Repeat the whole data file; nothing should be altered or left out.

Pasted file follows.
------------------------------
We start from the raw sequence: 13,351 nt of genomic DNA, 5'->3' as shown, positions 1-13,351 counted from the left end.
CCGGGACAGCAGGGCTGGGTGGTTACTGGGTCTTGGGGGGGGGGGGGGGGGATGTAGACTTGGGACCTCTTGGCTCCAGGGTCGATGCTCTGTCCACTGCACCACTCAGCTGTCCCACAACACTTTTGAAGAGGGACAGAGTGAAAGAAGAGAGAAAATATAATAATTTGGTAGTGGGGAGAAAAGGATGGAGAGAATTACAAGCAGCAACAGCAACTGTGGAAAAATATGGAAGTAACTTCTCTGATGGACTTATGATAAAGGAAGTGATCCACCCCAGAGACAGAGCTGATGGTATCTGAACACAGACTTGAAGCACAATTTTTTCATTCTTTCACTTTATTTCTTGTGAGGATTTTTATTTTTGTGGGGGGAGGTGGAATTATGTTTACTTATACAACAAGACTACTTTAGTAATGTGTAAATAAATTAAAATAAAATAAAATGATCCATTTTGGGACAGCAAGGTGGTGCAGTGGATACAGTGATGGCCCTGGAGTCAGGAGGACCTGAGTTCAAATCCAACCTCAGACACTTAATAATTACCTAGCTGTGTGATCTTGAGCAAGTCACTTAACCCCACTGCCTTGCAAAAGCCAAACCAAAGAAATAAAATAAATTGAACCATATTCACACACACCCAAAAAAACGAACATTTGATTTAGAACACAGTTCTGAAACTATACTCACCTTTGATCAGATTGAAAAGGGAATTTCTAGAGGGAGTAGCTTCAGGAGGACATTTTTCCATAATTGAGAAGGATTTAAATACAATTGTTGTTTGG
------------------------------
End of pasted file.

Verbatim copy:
We start from the raw sequence: 13,351 nt of genomic DNA, 5'->3' as shown, positions 1-13,351 counted from the left end.
CCGGGACAGCAGGGCTGGGTGGTTACTGGGTCTTGGGGGGGGGGGGGGGGGATGTAGACTTGGGACCTCTTGGCTCCAGGGTCGATGCTCTGTCCACTGCACCACTCAGCTGTCCCACAACACTTTTGAAGAGGGACAGAGTGAAAGAAGAGAGAAAATATAATAATTTGGTAGTGGGGAGAAAAGGATGGAGAGAATTACAAGCAGCAACAGCAACTGTGGAAAAATATGGAAGTAACTTCTCTGATGGACTTATGATAAAGGAAGTGATCCACCCCAGAGACAGAGCTGATGGTATCTGAACACAGACTTGAAGCACAATTTTTTCATTCTTTCACTTTATTTCTTGTGAGGATTTTTATTTTTGTGGGGGGAGGTGGAATTATGTTTACTTATACAACAAGACTACTTTAGTAATGTGTAAATAAATTAAAATAAAATAAAATGATCCATTTTGGGACAGCAAGGTGGTGCAGTGGATACAGTGATGGCCCTGGAGTCAGGAGGACCTGAGTTCAAATCCAACCTCAGACACTTAATAATTACCTAGCTGTGTGATCTTGAGCAAGTCACTTAACCCCACTGCCTTGCAAAAGCCAAACCAAAGAAATAAAATAAATTGAACCATATTCACACACACCCAAAAAAACGAACATTTGATTTAGAACACAGTTCTGAAACTATACTCACCTTTGATCAGATTGAAAAGGGAATTTCTAGAGGGAGTAGCTTCAGGAGGACATTTTTCCATAATTGAGAAGGATTTAAATACAATTGTTGTTTGG